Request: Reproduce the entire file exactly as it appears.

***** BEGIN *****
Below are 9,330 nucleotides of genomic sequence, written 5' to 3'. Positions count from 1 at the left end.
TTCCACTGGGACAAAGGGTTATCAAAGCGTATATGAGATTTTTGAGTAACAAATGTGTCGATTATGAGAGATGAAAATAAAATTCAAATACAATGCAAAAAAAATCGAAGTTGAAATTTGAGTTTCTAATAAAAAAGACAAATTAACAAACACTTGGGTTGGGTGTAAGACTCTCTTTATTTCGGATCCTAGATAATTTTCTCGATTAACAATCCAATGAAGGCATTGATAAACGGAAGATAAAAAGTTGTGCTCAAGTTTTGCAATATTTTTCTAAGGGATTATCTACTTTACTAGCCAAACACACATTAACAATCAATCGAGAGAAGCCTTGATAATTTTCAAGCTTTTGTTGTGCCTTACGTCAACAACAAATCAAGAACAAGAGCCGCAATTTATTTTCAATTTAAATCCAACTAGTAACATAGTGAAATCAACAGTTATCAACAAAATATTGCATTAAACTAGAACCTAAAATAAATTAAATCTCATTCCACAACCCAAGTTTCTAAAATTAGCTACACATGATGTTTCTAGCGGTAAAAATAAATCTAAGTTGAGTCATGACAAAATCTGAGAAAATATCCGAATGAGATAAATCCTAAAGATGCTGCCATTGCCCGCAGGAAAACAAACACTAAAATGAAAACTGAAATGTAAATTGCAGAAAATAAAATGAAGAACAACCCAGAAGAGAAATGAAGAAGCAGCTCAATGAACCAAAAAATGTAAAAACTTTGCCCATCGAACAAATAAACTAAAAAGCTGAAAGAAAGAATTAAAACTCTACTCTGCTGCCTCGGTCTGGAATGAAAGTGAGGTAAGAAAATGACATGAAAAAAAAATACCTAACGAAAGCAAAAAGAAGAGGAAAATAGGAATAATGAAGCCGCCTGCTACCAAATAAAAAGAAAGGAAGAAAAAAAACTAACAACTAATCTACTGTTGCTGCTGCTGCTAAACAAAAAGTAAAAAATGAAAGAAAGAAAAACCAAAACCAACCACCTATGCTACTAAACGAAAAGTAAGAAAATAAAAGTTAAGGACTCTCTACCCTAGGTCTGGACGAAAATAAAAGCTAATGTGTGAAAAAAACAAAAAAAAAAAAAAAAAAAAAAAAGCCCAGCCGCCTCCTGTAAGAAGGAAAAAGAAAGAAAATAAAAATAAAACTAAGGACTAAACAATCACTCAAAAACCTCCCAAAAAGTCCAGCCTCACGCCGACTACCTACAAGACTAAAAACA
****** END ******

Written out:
Below are 9,330 nucleotides of genomic sequence, written 5' to 3'. Positions count from 1 at the left end.
TTCCACTGGGACAAAGGGTTATCAAAGCGTATATGAGATTTTTGAGTAACAAATGTGTCGATTATGAGAGATGAAAATAAAATTCAAATACAATGCAAAAAAAATCGAAGTTGAAATTTGAGTTTCTAATAAAAAAGACAAATTAACAAACACTTGGGTTGGGTGTAAGACTCTCTTTATTTCGGATCCTAGATAATTTTCTCGATTAACAATCCAATGAAGGCATTGATAAACGGAAGATAAAAAGTTGTGCTCAAGTTTTGCAATATTTTTCTAAGGGATTATCTACTTTACTAGCCAAACACACATTAACAATCAATCGAGAGAAGCCTTGATAATTTTCAAGCTTTTGTTGTGCCTTACGTCAACAACAAATCAAGAACAAGAGCCGCAATTTATTTTCAATTTAAATCCAACTAGTAACATAGTGAAATCAACAGTTATCAACAAAATATTGCATTAAACTAGAACCTAAAATAAATTAAATCTCATTCCACAACCCAAGTTTCTAAAATTAGCTACACATGATGTTTCTAGCGGTAAAAATAAATCTAAGTTGAGTCATGACAAAATCTGAGAAAATATCCGAATGAGATAAATCCTAAAGATGCTGCCATTGCCCGCAGGAAAACAAACACTAAAATGAAAACTGAAATGTAAATTGCAGAAAATAAAATGAAGAACAACCCAGAAGAGAAATGAAGAAGCAGCTCAATGAACCAAAAAATGTAAAAACTTTGCCCATCGAACAAATAAACTAAAAAGCTGAAAGAAAGAATTAAAACTCTACTCTGCTGCCTCGGTCTGGAATGAAAGTGAGGTAAGAAAATGACATGAAAAAAAAATACCTAACGAAAGCAAAAAGAAGAGGAAAATAGGAATAATGAAGCCGCCTGCTACCAAATAAAAAGAAAGGAAGAAAAAAAACTAACAACTAATCTACTGTTGCTGCTGCTGCTAAACAAAAAGTAAAAAATGAAAGAAAGAAAAACCAAAACCAACCACCTATGCTACTAAACGAAAAGTAAGAAAATAAAAGTTAAGGACTCTCTACCCTAGGTCTGGACGAAAATAAAAGCTAATGTGTGAAAAAAACAAAAAAAAAAAAAAAAAAAAAAAAGCCCAGCCGCCTCCTGTAAGAAGGAAAAAGAAAGAAAATAAAAATAAAACTAAGGACTAAACAATCACTCAAAAACCTCCCAAAAAGTCCAGCCTCACGCCGACTACCTACAAGACTAAAAACA